One of the greatest American painters of the 20th century, Georgia O'Keeffe is beloved by a broad audience that ranges from the most erudite art historian to the twelve-year-old girl next door. Her monumentally sensuous oil paintings of flowers hang in the best museum collections but are known as well via mass-produced posters, greeting cards and calendars; her weathered, elegant, fierce self has long been mythicized through Alfred Stieglitz's classic black-and-white photographs of his wife. This large-format monograph on O'Keefe renews her place in the modern canon and encourages an intensive encounter with her work. Her radical departures from imitative realism, the style that was prevalent when she began to study art making, eventually led to an idiosyncratic painting style characterized by a state of suspension. Over the course of her lengthy career--she worked up until two years before her death at age 98--she discovered and developed a personal language through which to express her own feelings and ideas, creating bold picture conceptions and spatial designs that hover somewhere between the real and the abstract, the close-up and the monumental, natural representation and artificiality.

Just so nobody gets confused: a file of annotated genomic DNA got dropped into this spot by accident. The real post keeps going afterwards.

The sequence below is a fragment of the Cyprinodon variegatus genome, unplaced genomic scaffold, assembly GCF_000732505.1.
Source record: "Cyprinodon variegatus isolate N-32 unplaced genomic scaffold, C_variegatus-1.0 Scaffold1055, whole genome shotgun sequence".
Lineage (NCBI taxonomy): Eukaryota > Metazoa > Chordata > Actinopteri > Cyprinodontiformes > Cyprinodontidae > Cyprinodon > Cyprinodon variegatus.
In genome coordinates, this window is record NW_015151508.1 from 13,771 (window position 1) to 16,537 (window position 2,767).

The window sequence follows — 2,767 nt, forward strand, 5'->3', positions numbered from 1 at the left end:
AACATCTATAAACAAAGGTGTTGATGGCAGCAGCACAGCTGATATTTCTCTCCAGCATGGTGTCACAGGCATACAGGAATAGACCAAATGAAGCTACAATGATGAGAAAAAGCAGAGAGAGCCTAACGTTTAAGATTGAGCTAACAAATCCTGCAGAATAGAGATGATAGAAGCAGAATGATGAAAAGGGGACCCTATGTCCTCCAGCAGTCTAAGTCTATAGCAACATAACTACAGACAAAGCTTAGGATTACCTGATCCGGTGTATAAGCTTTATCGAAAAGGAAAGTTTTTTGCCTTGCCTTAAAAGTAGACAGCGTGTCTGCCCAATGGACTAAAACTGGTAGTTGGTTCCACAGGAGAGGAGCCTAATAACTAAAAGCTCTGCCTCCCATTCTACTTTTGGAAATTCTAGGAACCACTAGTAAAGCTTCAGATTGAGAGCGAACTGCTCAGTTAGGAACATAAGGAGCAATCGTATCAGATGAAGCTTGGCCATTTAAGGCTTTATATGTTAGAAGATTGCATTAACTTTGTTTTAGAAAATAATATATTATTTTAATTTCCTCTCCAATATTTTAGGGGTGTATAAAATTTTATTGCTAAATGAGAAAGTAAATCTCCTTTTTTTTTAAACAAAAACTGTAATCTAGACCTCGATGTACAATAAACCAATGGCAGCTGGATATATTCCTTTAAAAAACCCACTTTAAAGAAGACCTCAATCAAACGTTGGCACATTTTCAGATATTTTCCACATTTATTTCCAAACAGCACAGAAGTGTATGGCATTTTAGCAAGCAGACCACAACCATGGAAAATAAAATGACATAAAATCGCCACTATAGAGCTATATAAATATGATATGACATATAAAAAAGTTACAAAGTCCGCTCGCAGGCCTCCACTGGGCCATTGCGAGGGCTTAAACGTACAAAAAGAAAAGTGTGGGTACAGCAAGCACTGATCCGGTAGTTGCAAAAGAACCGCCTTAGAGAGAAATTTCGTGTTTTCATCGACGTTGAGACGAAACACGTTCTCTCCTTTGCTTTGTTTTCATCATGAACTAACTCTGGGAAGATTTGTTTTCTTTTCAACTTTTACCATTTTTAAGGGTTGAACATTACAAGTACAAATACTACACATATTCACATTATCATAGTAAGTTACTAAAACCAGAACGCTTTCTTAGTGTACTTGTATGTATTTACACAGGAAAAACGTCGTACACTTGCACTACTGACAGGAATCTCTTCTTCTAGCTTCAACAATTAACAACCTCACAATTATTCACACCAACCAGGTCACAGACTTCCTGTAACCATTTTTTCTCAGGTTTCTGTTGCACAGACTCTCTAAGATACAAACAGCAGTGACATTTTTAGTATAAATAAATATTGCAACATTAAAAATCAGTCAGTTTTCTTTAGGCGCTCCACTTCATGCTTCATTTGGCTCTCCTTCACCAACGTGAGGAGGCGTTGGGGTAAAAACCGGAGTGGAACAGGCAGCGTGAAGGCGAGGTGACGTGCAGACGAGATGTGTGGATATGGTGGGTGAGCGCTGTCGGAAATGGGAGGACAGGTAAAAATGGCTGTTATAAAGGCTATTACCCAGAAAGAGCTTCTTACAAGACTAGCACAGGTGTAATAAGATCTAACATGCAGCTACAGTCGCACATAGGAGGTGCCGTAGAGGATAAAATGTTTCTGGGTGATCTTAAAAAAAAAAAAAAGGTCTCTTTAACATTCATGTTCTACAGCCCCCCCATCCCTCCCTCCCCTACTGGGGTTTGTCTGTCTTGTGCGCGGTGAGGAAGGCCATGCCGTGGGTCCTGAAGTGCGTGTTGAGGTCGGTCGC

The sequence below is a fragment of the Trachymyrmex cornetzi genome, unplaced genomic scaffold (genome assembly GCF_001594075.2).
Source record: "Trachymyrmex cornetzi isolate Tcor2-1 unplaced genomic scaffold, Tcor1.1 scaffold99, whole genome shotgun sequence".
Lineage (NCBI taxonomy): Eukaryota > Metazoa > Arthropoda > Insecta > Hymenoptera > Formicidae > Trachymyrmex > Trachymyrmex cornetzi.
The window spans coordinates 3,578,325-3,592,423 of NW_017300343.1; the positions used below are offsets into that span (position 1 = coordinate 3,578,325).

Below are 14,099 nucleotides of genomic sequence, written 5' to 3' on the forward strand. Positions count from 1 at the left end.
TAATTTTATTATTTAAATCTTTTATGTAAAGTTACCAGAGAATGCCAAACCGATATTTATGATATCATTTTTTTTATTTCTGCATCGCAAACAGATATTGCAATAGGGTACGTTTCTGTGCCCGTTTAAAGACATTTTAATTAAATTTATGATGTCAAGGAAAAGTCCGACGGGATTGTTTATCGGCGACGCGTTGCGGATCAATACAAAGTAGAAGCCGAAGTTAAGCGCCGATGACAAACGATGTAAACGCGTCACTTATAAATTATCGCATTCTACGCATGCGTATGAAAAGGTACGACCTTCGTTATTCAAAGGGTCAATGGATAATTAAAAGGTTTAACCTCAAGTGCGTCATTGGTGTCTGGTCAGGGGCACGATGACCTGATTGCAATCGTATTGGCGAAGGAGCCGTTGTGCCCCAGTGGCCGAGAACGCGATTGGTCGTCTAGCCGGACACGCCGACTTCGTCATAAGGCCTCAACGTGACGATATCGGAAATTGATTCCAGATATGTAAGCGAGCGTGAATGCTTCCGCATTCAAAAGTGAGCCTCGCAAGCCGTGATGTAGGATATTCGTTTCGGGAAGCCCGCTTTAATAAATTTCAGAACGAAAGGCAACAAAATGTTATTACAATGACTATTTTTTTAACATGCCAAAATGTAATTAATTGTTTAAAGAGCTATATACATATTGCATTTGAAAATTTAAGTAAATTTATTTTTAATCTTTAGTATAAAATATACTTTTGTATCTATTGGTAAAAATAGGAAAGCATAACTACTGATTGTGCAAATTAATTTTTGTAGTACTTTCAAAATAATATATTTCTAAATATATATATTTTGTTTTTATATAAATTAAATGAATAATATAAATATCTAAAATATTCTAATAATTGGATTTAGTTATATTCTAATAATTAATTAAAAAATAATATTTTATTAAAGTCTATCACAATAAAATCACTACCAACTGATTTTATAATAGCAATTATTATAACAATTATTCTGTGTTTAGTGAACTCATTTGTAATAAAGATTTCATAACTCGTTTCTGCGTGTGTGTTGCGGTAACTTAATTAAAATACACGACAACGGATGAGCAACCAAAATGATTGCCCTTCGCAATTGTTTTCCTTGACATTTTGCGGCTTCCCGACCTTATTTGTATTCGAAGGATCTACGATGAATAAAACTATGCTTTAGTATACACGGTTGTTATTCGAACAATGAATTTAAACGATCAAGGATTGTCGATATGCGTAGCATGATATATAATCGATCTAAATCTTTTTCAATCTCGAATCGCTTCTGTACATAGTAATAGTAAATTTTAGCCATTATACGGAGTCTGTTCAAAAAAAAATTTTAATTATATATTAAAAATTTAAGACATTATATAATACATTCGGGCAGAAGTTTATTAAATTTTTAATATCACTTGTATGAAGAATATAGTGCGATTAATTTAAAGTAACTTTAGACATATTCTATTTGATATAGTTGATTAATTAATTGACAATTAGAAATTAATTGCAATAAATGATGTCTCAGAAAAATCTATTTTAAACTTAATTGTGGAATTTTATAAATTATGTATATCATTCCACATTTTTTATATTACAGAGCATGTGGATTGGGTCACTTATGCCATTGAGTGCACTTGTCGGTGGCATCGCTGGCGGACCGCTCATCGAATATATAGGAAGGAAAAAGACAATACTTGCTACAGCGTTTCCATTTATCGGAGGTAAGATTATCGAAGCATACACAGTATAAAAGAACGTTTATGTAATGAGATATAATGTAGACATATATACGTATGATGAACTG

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Georgia O'Keeffe was born in 1887, the second of seven children, and grew up on a farm in Wisconsin. By the time she graduated from high school she was determined to become an artist, spending the next few years studying art at the Art Institute of Chicago and the Art Students League of New York, and later teaching art in Texas, Virginia and South Carolina. In 1916, Alfred Stieglitz exhibited 10 of her charcoal abstractions at his famous avant-garde gallery, 291, closing the gallery the next year with a solo exhibition of her works. From 1918 on they lived and worked together in New York and Lake George. Three years after Stieglitz's death in 1946, O'Keefe moved to New Mexico, whose stunning vistas and stark landscape configurations had inspired her work since 1929. It was here that she painted her most famous pictures, working in oils until her eyes failed her in the 1970s. She continued working in pencil and watercolor until 1982 and produced objects in clay until 1984, two years before she died at age 98.
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